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Source: World Health Organization (WHO)
19 September 2007

WHO Issues an Urgent Appeal to Ensure the Continuity of Health Services
Provision in the Occupied Palestinian Territory in 2008

Jerusalem – September 19, 2007 – The World Health Organization (WHO) wishes to express its deep concern regarding the likelihood of acute shortages of medical items in 2008 in the occupied Palestinian territory (oPt) if donors' financial commitments are further delayed.

As a response to the suspension of direct donors’ funding to the Palestinian Authority in 2006, which threatened to negatively affect health care delivery and public health programmes, mechanisms were set up to support the Ministry of Health (MoH) in ensuring the continuous delivery of pharmaceuticals in 2007.

With the European Commission's Humanitarian Aid Department (ECHO) funding, WHO initiated in January the implementation of a large project primarily designed with the MoH to meet roughly one third of its essential needs in pharmaceuticals for 2007. Hence, essential drugs, laboratory items, disposables and supplementary drugs have been purchased for an amount of US$10 million – 85% of which has been distributed to central and periphery levels in the oPt to date. A wide range of technical support activities was also provided, whereby over 730 Palestinian pharmacists and MoH staff were trained. Furthermore, WHO monitors drug availability at central and district levels, facilitates the coordination of stakeholders in response to shortages of medicines and ensures the Ministry's storage of pharmaceuticals through the renting and upgrading of premises in Ramallah and Gaza.

In parallel, the World Bank, through the Emergency Services Support Programme, granted approximately the other two thirds of the MoH pharmaceutical needs for 2007, while UN agencies and the ICRC ensured the provision of specific items and other organizations filled gaps upon occurrence of specific shortages in the drug supply.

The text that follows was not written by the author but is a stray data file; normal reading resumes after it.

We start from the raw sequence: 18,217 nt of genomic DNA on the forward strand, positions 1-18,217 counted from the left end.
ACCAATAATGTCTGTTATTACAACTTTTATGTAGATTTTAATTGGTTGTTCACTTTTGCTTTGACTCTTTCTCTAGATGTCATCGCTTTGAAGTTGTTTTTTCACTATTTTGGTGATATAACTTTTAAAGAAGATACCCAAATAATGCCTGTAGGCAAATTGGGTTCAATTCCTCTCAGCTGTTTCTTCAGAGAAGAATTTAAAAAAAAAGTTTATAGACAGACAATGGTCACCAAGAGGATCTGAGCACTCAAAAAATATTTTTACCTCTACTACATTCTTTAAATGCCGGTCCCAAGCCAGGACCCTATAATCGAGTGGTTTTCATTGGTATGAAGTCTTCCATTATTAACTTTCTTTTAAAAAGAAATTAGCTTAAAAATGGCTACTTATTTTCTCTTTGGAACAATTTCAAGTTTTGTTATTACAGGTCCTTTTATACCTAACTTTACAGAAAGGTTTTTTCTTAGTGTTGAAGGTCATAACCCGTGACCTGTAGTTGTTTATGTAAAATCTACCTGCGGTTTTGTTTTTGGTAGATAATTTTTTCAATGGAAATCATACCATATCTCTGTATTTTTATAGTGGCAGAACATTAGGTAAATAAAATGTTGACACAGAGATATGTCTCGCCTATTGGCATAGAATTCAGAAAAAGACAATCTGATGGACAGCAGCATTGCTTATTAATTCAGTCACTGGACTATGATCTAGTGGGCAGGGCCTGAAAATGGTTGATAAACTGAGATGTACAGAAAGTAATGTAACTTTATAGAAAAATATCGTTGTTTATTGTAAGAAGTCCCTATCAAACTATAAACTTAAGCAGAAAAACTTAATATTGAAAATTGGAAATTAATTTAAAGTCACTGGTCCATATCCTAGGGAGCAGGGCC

Within those mechanisms and at different stages of the year, a combination of factors - administrative constraints, delays in procurement, prolonged strike of the MoH employees, storage limitations at MoH and difficulties to ensure a steady supply to Gaza – resulted in heavy fluctuations of the drug supply flow. Nevertheless, the situation has now stabilized: shortages at MoH level have decreased by 30 percent. Moreover, contributions from the Spanish Cooperation and the Central Emergency Response Fund of the UN have allowed WHO to secure US$2.6 million to cover foreseen gaps in the coming months. Discussions are also ongoing with ECHO for additional funds to ensure timely procurement of essential drugs. Providing that importation and distribution are not impaired by political obstacles, the situation is thus expected to remain stable for the remainder of 2007 and in the first months of 2008.

However, an in-depth assessment by WHO and the MoH shows bleak forecasts for as early as March 2008. The pending donor commitment and the consequent delay in the arrival of funds for 2008, combined with the lengthy timeframe required for procurement, importation, delivery and distribution are expected to lead to potential dramatic consequences on the drug supply flow. Informal contributions only allow for the provision of rapid response and fine-tuning to specific shortages, but cannot replace a comprehensive response for the needs of the pharmaceutical sector in the oPt.

In order to prevent acute shortages in essential drugs and avert a humanitarian health crisis next year, WHO urges the international community to pledge funds for essential drugs, medical supplies and disposables for 2008.

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